The San Antonio Spurs set an NBA Finals record with 16 three-pointers in a 113-77 victory over the Miami Heat on Tuesday, taking a 2-1 series lead.
Danny Green hit seven of nine threes in his 27 points, while Gary Neal was six of 10 from deep in his 24. Tim Duncan chipped in 12 points and 14 rebounds for the Spurs, who responded to a 19-point drubbing in Game 2 with a blowout of their own.
Miami’s four-time MVP LeBron James was held to 15 points on seven-of-21 shooting. James also had 11 rebounds and five assists, but missed 11 of his first 14 shots and never looked comfortable against San Antonio’s swarming defense.
Duncan bounced back from his worst game ever in the finals, and the Spurs’ combination of fresh faces and old reliables dominated the NBA’s regular-season leaders before an eager crowd that had not seen the finals there since 2007.
“It shouldn’t be a surprise,” Spurs coach Gregg Popvich said. “These are the last two teams standing. I don’t think either one of them is going to get down if they have a bad night.”
Game 4 is tonight in San Antonio, where the Heat have won just three of 25 games and will try to pick themselves up after a sobering defeat.
“We got what we deserved,” Heat coach Erik Spoelstra said. “I didn’t even recognize the team that was out there tonight.”
It was a potentially pivotal victory for the Spurs in their quest to go five-for-five in the finals. Since the NBA Finals went to a 2-3-2 format in 1985, the Game 3 winner when the series was tied 1-1 has gone on to win 12 of the 13 titles — though the Heat were the lone one that did not, in 2011.
Tony Parker and Manu Ginobili combined for 14 assists, but the bigger story was the guys who had never played on this stage before: Neal, who went undrafted after playing for unheralded colleges, then played for three seasons in Italy, Spain and Turkey; Green, who had been cut multiple times — including by James’ Cavaliers — and now has the shot to stick; and Kawhi Leonard, the draft-night trade acquisition who played the NBA’s four-time MVP James to a stalemate.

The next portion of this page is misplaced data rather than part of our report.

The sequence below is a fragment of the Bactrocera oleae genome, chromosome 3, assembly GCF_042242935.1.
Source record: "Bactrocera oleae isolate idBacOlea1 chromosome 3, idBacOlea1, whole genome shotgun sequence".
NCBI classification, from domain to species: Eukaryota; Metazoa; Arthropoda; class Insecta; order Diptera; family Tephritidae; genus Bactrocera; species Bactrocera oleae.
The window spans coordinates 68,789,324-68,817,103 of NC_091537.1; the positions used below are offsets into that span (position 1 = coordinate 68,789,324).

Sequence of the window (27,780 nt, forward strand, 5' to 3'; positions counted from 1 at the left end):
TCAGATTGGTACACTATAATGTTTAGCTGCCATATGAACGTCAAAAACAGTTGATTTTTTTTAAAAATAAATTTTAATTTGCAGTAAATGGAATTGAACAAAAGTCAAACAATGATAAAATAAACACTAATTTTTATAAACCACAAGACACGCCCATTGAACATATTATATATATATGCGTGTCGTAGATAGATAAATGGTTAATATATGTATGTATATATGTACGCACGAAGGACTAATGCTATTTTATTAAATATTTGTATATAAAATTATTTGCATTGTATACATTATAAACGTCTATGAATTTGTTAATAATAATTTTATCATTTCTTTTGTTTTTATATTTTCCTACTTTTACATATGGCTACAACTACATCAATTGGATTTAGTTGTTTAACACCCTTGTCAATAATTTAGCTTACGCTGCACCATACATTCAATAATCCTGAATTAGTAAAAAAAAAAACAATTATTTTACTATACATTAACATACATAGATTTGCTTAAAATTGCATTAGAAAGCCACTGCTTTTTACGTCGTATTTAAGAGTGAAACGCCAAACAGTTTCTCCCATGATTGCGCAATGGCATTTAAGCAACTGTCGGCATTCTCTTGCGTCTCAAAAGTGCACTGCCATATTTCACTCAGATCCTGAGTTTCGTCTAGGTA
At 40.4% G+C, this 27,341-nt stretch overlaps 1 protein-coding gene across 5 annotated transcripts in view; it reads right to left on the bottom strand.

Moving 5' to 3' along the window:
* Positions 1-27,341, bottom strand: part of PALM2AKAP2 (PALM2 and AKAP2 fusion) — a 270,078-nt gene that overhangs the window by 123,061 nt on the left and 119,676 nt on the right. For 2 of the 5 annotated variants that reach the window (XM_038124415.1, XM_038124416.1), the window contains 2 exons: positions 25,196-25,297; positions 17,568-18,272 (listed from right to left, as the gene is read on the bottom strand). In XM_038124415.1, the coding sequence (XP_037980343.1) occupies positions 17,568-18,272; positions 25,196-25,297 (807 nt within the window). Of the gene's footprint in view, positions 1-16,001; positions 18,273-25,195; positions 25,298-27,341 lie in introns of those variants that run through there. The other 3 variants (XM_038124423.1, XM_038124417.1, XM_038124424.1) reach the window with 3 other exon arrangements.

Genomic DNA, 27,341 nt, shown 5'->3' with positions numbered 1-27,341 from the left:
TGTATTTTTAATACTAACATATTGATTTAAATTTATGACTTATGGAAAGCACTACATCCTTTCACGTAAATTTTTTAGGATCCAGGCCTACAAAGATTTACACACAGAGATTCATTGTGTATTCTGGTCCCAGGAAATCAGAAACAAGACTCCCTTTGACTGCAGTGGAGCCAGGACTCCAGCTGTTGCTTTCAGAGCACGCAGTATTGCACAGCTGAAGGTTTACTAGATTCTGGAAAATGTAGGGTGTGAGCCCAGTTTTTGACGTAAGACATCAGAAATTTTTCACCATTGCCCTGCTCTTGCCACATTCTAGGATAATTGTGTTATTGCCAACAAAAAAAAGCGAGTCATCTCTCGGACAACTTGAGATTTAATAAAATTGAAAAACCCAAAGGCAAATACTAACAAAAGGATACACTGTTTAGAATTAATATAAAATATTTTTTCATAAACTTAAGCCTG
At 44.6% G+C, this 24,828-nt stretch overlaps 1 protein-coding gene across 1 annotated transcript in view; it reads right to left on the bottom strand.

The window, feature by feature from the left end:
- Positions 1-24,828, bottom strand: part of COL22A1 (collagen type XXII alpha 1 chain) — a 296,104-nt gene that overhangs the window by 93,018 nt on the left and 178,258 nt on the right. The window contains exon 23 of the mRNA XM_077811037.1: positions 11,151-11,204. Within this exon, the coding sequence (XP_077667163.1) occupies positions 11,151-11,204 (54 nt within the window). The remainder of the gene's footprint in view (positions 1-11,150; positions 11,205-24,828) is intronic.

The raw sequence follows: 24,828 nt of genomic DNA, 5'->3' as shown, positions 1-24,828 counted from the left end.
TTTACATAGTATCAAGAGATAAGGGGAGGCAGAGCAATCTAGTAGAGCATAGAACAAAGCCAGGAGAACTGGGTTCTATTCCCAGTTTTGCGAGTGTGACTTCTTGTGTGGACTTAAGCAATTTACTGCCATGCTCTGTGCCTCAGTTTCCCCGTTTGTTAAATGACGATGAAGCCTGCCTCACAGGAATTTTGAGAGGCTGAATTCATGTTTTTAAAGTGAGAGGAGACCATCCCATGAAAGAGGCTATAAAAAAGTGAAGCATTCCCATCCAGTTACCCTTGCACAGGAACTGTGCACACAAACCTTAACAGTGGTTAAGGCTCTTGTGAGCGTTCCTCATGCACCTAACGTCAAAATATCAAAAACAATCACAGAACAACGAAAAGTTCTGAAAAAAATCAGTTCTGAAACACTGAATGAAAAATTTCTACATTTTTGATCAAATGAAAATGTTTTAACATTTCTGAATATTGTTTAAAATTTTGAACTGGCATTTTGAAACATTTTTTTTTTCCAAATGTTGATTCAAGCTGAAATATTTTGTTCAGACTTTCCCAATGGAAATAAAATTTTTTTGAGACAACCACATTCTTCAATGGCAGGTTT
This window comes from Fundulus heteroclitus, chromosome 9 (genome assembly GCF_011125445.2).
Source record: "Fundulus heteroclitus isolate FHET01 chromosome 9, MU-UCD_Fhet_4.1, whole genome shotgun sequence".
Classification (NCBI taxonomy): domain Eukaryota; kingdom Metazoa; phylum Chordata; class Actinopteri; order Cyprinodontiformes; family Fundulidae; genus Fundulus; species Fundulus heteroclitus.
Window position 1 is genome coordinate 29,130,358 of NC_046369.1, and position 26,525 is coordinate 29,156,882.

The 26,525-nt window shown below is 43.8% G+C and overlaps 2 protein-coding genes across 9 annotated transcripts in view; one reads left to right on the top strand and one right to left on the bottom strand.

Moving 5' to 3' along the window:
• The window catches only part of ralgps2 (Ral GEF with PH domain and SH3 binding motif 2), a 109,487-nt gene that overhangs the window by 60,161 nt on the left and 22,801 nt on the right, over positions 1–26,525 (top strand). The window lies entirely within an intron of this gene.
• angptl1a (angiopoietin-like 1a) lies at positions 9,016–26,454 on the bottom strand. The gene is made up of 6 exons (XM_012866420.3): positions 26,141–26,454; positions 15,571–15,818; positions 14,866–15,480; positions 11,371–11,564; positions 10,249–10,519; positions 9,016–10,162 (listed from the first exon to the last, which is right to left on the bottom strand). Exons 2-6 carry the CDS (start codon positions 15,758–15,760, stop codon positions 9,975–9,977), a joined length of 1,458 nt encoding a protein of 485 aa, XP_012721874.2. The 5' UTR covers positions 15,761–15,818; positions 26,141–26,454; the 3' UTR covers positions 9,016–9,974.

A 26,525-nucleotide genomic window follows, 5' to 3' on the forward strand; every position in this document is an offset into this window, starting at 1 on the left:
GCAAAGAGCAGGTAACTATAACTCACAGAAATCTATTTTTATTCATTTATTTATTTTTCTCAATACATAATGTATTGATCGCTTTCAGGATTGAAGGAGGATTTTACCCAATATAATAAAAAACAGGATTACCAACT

Mike Miller made all five three-pointers and scored 15 points for the Heat, who had a brief flurry in the third quarter to get within 15 points and have a sniff of victory with a quarter to play.
However, Neal, Green and Leonard combined on a 13-0 run to open the fourth, Green’s three-pointer making it 91-63.
Green said he grown in self-belief with the help of the senior Spurs and coach Popovich.
“All of my teammates and Pop. They do a great job of encouraging me. They continue to tell me to shoot the ball. They continue to tell me whenever I’m open, to let it fly,” Green said.
The NBA had not made its way along San Antonio’s River Walk this late in the season since 2007, and fans could not wait to have the Spurs back.
They were thrilled to see the Duncan they recognized from his first 24 finals appearances.
He got right on the board in this one, with a short jumper 20 seconds into the game. The Spurs, who had played from behind most of the series, had a 24-20 lead after making 11 of 18 shots in the first quarter.
Duncan hit a pair of three throws and another basket, and after a jumper by Neal, he threw a long outlet to Leonard for a dunk that made it 40-30.
Neal’s three-pointer made it 43-32, but Miller hit a pair of three-pointers in a 12-1 run that tied it at 44 with 37 seconds in the half, the Heat appearing set to go into the half with momentum. However, Parker drilled a three from the corner, and after Green blocked James’ shot, the Spurs rushed it up for a three-pointer by Neal that fell at the buzzer, the reserve guard pointing back toward his defenders before the Spurs headed to the locker room with a 50-44 advantage.
The party played on all right, with a huge roar when Tracy McGrady, a former perennial All-Star now in his first finals appearance as a member of the Spurs’ bench, checked in midway through the fourth quarter. He was scoreless with three assists.
James started two-for-13, then made his final four shots of the third as the Heat got within 13, before Ginobili fired a nifty pass to Tiago Splitter under the basket for a score with 0.1 seconds remaining, making it 78-63 and setting the stage for the big fourth-quarter finish.
“We want to make them take tough shots. They missed a couple. It worked this game, but next game, we know they’ll come out differently,” Green said. “We’re not comfortable at any point defensively. We have to continue to be active, be aggressive get our hands on loose balls.”